The Armchair Liturgist: ESCR, What Would You Do?

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Time to play some armchair liturgist, my friends. Here’s part of an e-mail attachment I was sent by a parishioner:

During the last few months, I have been praying that we formulate a successful plan to educate Catholics about the evils of embryonic stem-cell research and the promises associated with using adult stem cells for medical cures.

So, here are my ideas:
– Ask (or require) all of the priests in the Diocese at every Sunday Mass to include in the petitions one that is about stem-cell research. You could even furnish them some example petitions. One might be: “For an end to embryonic stem-cell research that destroys human life, let us pray to the Lord!”
– Once a month, encourage the priests to talk about why embryonic stem-cell research is against the natural law and why we should not support those who promote it. Maybe, they could expand on the subject of abortion in the same homily.
– Continue the small gatherings with John Morris and the excellent articles in the Key.
– Continue to get as much free press as possible and encourage others to write editorials.

I was asked to include a weekly petition against ESCR here at my parish, setting an example, one might say.

Some may argue that repeating these kinds of petitions until the embryonic stem-cell research goes away is an over kill. My response is that parishioners are used to having the same petitions given on a regular basis, such as those for ending the war or those for increasing religious vocations.

How would you respond? Here are the suggestions I sent back:

- We have monthly Eucharistic adoration now. If we had 23 people signed up with the specific intention of ending ESCR, that might help, especially if it were publicized.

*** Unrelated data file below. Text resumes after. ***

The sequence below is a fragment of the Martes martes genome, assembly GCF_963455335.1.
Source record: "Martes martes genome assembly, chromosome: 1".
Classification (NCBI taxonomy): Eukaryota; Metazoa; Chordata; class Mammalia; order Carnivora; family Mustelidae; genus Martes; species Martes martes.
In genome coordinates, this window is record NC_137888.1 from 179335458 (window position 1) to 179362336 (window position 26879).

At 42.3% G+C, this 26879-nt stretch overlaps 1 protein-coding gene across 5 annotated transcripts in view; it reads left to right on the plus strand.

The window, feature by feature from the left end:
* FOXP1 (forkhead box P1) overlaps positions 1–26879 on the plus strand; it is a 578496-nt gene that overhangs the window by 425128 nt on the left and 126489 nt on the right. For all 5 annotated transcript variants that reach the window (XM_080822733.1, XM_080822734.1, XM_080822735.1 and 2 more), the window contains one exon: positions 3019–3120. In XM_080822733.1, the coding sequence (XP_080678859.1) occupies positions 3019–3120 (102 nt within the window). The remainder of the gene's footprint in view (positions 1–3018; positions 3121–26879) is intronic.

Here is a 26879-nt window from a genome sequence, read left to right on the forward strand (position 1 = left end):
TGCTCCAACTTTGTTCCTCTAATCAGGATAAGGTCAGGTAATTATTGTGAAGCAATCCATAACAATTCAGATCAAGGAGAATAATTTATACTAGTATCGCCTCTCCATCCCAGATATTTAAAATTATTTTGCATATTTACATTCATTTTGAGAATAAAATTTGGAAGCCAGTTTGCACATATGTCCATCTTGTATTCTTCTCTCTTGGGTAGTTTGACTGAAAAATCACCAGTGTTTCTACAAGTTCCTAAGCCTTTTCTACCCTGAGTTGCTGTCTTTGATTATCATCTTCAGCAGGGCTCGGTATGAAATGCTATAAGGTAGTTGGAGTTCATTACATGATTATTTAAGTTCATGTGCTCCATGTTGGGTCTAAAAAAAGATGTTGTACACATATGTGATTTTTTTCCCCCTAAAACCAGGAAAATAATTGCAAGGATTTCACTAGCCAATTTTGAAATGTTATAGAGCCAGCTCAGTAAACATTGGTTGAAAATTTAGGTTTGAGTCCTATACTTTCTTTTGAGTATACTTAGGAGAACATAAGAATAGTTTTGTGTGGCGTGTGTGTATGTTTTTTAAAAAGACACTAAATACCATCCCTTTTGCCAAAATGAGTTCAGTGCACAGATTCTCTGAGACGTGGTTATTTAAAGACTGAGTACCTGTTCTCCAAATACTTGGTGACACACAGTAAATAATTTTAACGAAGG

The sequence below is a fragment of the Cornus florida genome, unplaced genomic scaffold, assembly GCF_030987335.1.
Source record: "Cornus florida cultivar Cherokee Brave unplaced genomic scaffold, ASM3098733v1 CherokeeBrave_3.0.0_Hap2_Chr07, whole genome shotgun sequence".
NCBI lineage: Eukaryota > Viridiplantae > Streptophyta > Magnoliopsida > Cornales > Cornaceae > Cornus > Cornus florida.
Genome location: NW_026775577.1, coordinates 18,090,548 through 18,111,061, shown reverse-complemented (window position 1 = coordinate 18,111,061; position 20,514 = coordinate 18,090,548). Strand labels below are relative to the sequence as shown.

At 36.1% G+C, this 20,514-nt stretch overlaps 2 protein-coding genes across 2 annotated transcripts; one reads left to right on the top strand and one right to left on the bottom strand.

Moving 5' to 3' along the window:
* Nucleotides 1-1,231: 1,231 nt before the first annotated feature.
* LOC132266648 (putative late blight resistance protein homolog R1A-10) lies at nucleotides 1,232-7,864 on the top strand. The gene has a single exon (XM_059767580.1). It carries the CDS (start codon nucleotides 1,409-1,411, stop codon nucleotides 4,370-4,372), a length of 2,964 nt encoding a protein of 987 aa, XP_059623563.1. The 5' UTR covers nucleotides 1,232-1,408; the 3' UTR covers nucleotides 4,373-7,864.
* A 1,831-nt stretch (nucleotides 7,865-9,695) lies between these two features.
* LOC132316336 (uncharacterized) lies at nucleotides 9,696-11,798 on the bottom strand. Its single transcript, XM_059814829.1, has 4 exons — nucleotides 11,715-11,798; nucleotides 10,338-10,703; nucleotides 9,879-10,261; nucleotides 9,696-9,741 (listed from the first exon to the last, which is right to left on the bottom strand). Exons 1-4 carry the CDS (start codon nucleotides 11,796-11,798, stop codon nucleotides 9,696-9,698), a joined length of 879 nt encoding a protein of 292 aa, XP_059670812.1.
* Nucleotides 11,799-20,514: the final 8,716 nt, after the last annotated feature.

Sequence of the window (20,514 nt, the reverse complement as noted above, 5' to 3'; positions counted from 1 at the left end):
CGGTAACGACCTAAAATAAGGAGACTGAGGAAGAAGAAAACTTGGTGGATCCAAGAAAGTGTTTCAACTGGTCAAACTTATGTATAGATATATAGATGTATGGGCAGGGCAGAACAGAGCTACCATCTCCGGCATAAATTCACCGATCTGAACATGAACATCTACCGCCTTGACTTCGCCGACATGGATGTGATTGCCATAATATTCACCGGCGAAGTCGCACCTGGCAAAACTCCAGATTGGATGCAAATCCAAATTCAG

– If 23 seems too much, we’ll have the same in Lent, for five hours on Tuesdays: that might be a start.
– Adoration may be punctuated with public prayer. Perhaps a designated hour of 24-hour adoration could include specific prayers and a reading or two at the beginning and end, and the time in church populated by people who feel strongly about the issue and want to pray in solidarity.
– We might consider a prayer service at another time dedicated to this intention. When I was in Iowa, I assisted the pro-life committee in my parish with an annual Rosary for Life. We also did an annual Sunday Vespers for another issue, the specifics of which escape my memory at the moment. We could do something large and promote well. We could try something less ambitious, but more regular: monthly or even weekly.


Weekly Sunday petition or not: what do you think?

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About catholicsensibility

Todd and his family live in Ames, Iowa. He serves a Catholic parish of both Iowa State students and town residents.
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